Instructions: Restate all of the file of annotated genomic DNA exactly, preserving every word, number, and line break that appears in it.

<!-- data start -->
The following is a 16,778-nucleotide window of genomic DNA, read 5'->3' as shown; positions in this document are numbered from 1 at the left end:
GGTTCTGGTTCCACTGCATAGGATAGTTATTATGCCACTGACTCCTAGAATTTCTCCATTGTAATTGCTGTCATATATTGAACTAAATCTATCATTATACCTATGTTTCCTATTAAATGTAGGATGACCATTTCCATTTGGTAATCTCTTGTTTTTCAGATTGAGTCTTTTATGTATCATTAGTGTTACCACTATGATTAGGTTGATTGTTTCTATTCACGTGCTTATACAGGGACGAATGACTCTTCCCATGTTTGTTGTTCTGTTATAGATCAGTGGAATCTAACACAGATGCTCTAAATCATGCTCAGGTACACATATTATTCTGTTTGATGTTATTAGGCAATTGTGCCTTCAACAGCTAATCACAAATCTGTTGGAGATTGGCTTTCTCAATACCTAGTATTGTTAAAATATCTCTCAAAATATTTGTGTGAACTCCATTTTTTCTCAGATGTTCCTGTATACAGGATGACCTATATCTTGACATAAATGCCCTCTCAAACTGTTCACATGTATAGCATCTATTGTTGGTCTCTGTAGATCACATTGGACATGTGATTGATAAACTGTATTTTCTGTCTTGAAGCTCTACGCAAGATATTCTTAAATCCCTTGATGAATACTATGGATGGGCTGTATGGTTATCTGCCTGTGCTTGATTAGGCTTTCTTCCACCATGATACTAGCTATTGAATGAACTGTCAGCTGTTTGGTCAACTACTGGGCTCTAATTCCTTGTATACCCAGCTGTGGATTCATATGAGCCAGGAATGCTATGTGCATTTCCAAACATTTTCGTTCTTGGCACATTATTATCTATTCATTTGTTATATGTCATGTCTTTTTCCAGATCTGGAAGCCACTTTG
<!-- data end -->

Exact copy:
The following is a 16,778-nucleotide window of genomic DNA, read 5'->3' as shown; positions in this document are numbered from 1 at the left end:
GGTTCTGGTTCCACTGCATAGGATAGTTATTATGCCACTGACTCCTAGAATTTCTCCATTGTAATTGCTGTCATATATTGAACTAAATCTATCATTATACCTATGTTTCCTATTAAATGTAGGATGACCATTTCCATTTGGTAATCTCTTGTTTTTCAGATTGAGTCTTTTATGTATCATTAGTGTTACCACTATGATTAGGTTGATTGTTTCTATTCACGTGCTTATACAGGGACGAATGACTCTTCCCATGTTTGTTGTTCTGTTATAGATCAGTGGAATCTAACACAGATGCTCTAAATCATGCTCAGGTACACATATTATTCTGTTTGATGTTATTAGGCAATTGTGCCTTCAACAGCTAATCACAAATCTGTTGGAGATTGGCTTTCTCAATACCTAGTATTGTTAAAATATCTCTCAAAATATTTGTGTGAACTCCATTTTTTCTCAGATGTTCCTGTATACAGGATGACCTATATCTTGACATAAATGCCCTCTCAAACTGTTCACATGTATAGCATCTATTGTTGGTCTCTGTAGATCACATTGGACATGTGATTGATAAACTGTATTTTCTGTCTTGAAGCTCTACGCAAGATATTCTTAAATCCCTTGATGAATACTATGGATGGGCTGTATGGTTATCTGCCTGTGCTTGATTAGGCTTTCTTCCACCATGATACTAGCTATTGAATGAACTGTCAGCTGTTTGGTCAACTACTGGGCTCTAATTCCTTGTATACCCAGCTGTGGATTCATATGAGCCAGGAATGCTATGTGCATTTCCAAACATTTTCGTTCTTGGCACATTATTATCTATTCATTTGTTATATGTCATGTCTTTTTCCAGATCTGGAAGCCACTTTG